MNAC from Avinguda de la Reina Maria Cristina
Last Sunday Ruben and I visited the Museu Nacional d'Art de Catalunya, or National Art Museum of Catalunya, abbreviated MNAC. The museum is housed in the Palau Nacional (National Palace), built for the 1929 World's Fair. It is situated on the Montjuïc hill not far from Plaça d'Espanya. The building was rehabilitated for the 1992 Summer Olympics. It is a large building and since it sits on a hill, dominates the area.
The MNAC was created in 1990, when the Catalonian Museum Law united the collections of the former Museu d'Art de Catalunya (Catalonian Art Museum) and the Museu d'Art Modern (Modern Art Museum), and declared it the national museum. The new museum also incorporates:
- the Gabinet de Dibuixos i Gravats (Department of Drawings and Prints),
- the Gabinet Numismàtic de Catalunya (Catalonia Department of Numismatics; coinage and medals)
- and the Biblioteca d'Història de l'Art (Art History Library).
In 1996, the Department of Photography was created. Note that contemporary art is displayed at the Museu d'Art Contemporani de Barcelona (the Barcelona Museum of Contemporary Art), or MACBA, another museum that I need to visit.
The MNAC opened in 1995, with the Romanesque art section. The Gothic art section was opened on 1997, while the Renaissance, Baroque, XIX century and XX century collections opened on 2000. The official opening, with the building completely rehabilitated and all the collections in place, was in 2004.
The original Museu d'Art de Catalunya was opened on 1934 on the same location as today, but was closed during the Spanish Civil War. It was reopened from 1940 to 1942. On 1945, the Modern Art Museum opened in the Arsenal of the Ciutadella park.
Since 2004, the MNAC includes works of the Thyssen-Bornemisza collection. The works were previously displayed in the Monastery of Pedralbes but it was decided to move them to improve public exposure. Paintings from between the Gothic and the Rococo periods are shown.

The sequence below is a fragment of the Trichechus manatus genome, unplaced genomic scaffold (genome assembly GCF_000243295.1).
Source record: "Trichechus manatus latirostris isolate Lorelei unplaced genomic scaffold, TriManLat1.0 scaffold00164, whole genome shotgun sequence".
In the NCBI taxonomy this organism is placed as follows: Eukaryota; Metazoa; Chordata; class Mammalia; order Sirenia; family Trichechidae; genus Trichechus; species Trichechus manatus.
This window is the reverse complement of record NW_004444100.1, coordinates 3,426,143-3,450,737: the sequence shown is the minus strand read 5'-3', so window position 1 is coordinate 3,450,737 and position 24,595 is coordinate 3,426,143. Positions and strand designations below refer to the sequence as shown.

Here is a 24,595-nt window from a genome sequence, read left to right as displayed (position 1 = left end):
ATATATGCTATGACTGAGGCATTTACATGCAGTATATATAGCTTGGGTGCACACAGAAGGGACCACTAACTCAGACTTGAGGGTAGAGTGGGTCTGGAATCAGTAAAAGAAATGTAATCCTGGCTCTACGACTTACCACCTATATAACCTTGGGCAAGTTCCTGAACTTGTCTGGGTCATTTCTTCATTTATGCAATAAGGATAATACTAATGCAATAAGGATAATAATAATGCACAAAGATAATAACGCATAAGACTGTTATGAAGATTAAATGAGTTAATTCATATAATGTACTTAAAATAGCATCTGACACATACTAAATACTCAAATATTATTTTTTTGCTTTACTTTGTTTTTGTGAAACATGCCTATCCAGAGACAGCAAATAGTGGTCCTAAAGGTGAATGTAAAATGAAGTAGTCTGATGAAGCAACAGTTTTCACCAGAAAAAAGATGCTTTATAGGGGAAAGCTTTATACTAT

- Romanesque art: This collection contains art from the XI to XIII centuries. The most significant part of this collection are the wall-paintings of Romanesque churches and chapels that have been transferred to the museum.
- Gothic art: Catalan art from the XIII to XV centuries, along with some Italian art.
- Renaissance and Baroque art: Spanish, Italian and Flemish art from the XVI to XVIII centuries.
- Modern art: Catalan art from the XIX century and the first decades of the XX century, including photography and the decorative arts.
- Thyssen-Bornemisza Collection: A collection of works deposited by the Thyssen-Bornemisza Museum. It includes pieces from the Renaissance and Baroque. It also includes a collection of Catalan art belonging to the Carmen Thyssen-Bornemisza Collection, from the mid-XIX century to the second half of the XX century.
- Department of Drawings and Prints: collection of drawings, prints and posters from the last XVII century to the historical avant-gardes.
- Photography collection: Photographs from the XIX century to mid-1990s.
- Numismatics collection: Coins, medals and paper money from VI BC to the present day from Catalunya and neighbouring territories.
Since we went on a Sunday, the museum closed at 14:30 instead of 19:00. So we didn’t get to see the Drawings and Prints, Numismatics collection, nor Photography collection. I would really like to see the Photography section, but by the time the museum closed, I had seen enough for one day. I think that I enjoyed the Romanesque section the most as it is rarer than the other art collections. Thanks to Ruben, I was able to get a 30% discount on the entrance fee being “unemployed”. I have to wait a couple more years to get in for free. Audio guides are included.